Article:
The Principal Agent Problem

I read something or other last week about “skin in the game”, maybe some Taleb stuff, and it stuck with me…I’m now wondering if the principal-agent problem and skin-in-the-game aren’t two aspects of the same basic problem.

The principal-agent problem:   Principal P hires Agent A to solve some problem.   But…what is good for P is different than what is good for A.  So, P ends up paying A to do what A wants, rather than what P wants.

This is an enormous problem in stock trading (bonus structures), corporate management, representative democracy, and roughly any form of political organization where someone makes decisions nominally in someone else’s best interests.

Skin-in-the-game is theoretically a different problem.  When unelected regulator R makes a rule that impacts Business B and Consumer C, they almost always make bad decisions because the decision they make doesn’t impact them.   They may be trying to make a best decision, but they have no skin in the game, and therefore their level of effort is less than optimal.

And yet a third problem in the category is deciding / paying mismatch.  The fundamental error in the insurance industry (and the education industry) is a mismatch between who decides and who pays.   In insurance in the USA, doctor D decides without paying attention to costs, and Insurance company I pays .   This leads to a bit of a problem on costs.  In Europe, the bureaucrat decides, and the taxpayers pay.  The costs here appear to increase at the same rate as in the US, but from a lower baseline.   In the Kaiser system, the insurance company and the doctors are a single group, so the decide/pay line is somewhat less bad.   In Singapore or in HSAs, the individual decides and pays…which is why it’s the best cost-management system for health costs in the world, along with some of the best outcomes.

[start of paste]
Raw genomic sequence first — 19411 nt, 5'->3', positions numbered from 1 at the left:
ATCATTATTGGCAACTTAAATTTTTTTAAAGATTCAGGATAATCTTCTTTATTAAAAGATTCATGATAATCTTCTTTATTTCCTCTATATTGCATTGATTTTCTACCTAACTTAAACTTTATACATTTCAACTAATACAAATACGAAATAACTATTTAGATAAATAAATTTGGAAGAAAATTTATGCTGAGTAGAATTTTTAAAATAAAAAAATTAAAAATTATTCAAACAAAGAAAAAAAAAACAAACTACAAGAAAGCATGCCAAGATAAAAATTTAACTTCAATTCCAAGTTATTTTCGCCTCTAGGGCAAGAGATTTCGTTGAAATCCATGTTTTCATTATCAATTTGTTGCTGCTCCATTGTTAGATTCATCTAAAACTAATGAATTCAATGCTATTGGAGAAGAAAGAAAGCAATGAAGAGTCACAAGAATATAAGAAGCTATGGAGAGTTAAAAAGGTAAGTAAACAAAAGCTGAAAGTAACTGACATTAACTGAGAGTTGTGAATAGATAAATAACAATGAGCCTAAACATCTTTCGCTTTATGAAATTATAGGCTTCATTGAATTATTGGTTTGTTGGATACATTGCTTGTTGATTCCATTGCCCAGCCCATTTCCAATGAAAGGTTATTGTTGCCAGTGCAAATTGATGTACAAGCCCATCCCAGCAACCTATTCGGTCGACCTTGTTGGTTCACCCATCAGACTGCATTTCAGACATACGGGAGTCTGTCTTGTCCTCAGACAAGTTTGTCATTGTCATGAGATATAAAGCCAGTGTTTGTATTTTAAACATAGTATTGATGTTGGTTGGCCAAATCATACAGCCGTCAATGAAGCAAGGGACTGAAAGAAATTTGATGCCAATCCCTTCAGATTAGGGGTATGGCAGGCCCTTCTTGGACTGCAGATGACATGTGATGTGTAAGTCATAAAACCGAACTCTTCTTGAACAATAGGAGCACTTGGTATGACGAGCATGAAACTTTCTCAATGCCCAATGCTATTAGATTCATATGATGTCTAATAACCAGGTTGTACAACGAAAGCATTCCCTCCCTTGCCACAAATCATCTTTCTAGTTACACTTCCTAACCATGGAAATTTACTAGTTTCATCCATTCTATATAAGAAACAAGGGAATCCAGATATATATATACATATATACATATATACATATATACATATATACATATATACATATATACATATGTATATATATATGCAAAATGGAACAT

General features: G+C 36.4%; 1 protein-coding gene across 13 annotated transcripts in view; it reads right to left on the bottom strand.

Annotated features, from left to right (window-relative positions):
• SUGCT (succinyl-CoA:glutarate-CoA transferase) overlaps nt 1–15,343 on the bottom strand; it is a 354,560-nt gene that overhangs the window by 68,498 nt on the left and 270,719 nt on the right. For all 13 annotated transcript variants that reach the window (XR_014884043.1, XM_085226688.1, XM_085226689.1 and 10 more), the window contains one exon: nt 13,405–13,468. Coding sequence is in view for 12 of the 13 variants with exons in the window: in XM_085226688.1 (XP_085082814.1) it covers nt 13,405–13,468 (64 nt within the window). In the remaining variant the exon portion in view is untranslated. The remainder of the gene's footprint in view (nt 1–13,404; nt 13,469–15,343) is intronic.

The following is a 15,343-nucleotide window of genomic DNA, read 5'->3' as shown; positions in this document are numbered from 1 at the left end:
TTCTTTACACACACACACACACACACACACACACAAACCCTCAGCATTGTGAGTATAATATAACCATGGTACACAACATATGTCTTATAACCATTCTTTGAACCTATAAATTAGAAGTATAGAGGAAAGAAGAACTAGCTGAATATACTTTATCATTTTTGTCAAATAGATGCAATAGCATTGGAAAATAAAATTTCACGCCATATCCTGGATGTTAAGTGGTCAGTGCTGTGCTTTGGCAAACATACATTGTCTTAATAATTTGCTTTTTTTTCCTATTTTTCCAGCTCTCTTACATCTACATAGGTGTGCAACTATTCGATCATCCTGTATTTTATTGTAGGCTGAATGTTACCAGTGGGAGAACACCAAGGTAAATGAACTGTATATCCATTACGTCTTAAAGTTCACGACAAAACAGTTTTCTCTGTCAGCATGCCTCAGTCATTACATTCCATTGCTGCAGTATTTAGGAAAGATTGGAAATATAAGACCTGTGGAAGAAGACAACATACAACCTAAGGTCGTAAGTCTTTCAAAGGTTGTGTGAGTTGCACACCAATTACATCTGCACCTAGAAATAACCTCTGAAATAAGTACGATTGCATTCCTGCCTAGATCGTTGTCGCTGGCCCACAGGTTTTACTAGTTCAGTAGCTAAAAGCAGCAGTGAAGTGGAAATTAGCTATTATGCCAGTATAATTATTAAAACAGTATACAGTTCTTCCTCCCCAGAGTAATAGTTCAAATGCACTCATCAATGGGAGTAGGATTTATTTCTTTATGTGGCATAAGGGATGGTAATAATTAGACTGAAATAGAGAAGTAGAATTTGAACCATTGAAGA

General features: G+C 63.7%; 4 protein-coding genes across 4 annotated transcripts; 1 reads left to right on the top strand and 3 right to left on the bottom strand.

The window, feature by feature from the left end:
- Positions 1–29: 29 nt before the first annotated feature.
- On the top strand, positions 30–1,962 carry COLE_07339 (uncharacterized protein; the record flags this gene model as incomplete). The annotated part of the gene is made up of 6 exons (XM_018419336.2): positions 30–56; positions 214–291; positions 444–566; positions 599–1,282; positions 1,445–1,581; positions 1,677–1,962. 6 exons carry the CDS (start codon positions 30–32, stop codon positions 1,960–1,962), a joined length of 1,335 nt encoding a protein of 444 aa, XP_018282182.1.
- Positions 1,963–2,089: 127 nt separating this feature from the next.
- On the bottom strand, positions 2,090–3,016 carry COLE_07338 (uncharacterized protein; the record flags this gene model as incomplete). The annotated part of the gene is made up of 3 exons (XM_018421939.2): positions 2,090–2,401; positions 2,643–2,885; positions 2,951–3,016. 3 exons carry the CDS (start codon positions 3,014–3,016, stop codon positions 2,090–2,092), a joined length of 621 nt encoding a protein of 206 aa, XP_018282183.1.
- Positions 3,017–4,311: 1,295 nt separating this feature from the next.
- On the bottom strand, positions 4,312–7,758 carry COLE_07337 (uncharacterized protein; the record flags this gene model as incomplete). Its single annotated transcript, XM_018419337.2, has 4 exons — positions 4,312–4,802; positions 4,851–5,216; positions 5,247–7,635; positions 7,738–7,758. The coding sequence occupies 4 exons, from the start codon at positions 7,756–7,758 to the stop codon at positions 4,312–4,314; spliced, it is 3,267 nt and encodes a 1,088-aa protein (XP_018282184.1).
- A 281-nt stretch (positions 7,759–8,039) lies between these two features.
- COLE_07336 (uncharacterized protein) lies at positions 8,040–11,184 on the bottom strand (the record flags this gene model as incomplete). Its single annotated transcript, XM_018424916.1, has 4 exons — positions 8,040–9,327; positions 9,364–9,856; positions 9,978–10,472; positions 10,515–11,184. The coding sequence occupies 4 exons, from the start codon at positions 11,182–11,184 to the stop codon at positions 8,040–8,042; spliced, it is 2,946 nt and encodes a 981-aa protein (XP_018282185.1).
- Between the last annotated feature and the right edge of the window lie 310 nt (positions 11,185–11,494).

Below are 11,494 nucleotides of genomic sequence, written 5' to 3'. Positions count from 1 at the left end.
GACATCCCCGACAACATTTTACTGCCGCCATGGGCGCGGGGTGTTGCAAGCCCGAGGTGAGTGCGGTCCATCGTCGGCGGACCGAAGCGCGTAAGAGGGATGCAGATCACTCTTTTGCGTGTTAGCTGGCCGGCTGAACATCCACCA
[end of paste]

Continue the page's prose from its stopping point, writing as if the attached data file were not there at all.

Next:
In all 3 cases, there are individuals (A, R, D) who are making most of the decisions (in a context) that impact the other players in the scene (P, B, C, I), and whose motivations aren’t aligned.

I think there’s a lot of systems with this structural problem.   Might ought to look at the systems and run analysis.

Who decides?
Nominally, who is this benefiting?
What factors (feedback systems) are in play to make sure that the decision benefit the nominal beneficiaries?

Hume, Hayek & Hanson

When asked to summarize my position on one foot a la Hillel or Rand, I choose neither a phrase nor a saying, but rather 3 alliterative names.   Hume, Hayek, and Hanson.

Hume is the greatest of the philosophers.  All of philosophy can be properly understood as philosophy before Hume and philosophy after Hume.    Before Hume, the question, roughly, was “What is true?”  Since Hume, the question has been “How do you know what is true?”  All of continental philosophy is a response to Kant’s attempt at a response to Hume.   All of Anglo-American philosophy is an acknowledgement that Hume is roughly correct, and how to get around it.

Hayek is the great thinker among the economists.     It took me forever to actually read Hayek, but for 10 years, every other time I encountered a new, impressive position, I noticed that the author credited Hayek for much of the thinking.   Eventually I read the master.    Hayek is best known for the notion that evolutionary systems create information that did not and could not exist without the intermediate interactions.   His most famous line, specifically, is a proof that an omniscient God doing planning could not successfully compete against the market for the goal of satisfying human wants.    The market is better than God could be.   Taking that even ten percent seriously can change what a person believes about everything.

Hanson shows the way to asking better questions.   The joke is:  “Contrarian?  No, meta-contrarian.”  But Hanson is one of the great thinkers of our era.   Not so much because I agree with all his conclusions (I accept most of them).   More because Hanson asks better questions than anyone.    He asks what is true.  He asks how to find out.  He asks how to design systems to find out.  And then he asks why no one cares?  And what do they care about instead?  And how to design systems that make the world better while satisfying decisionmakers.     And he does that about every question I’ve seen him ponder.  Hanson’s brilliance is: “Your question isn’t good enough”.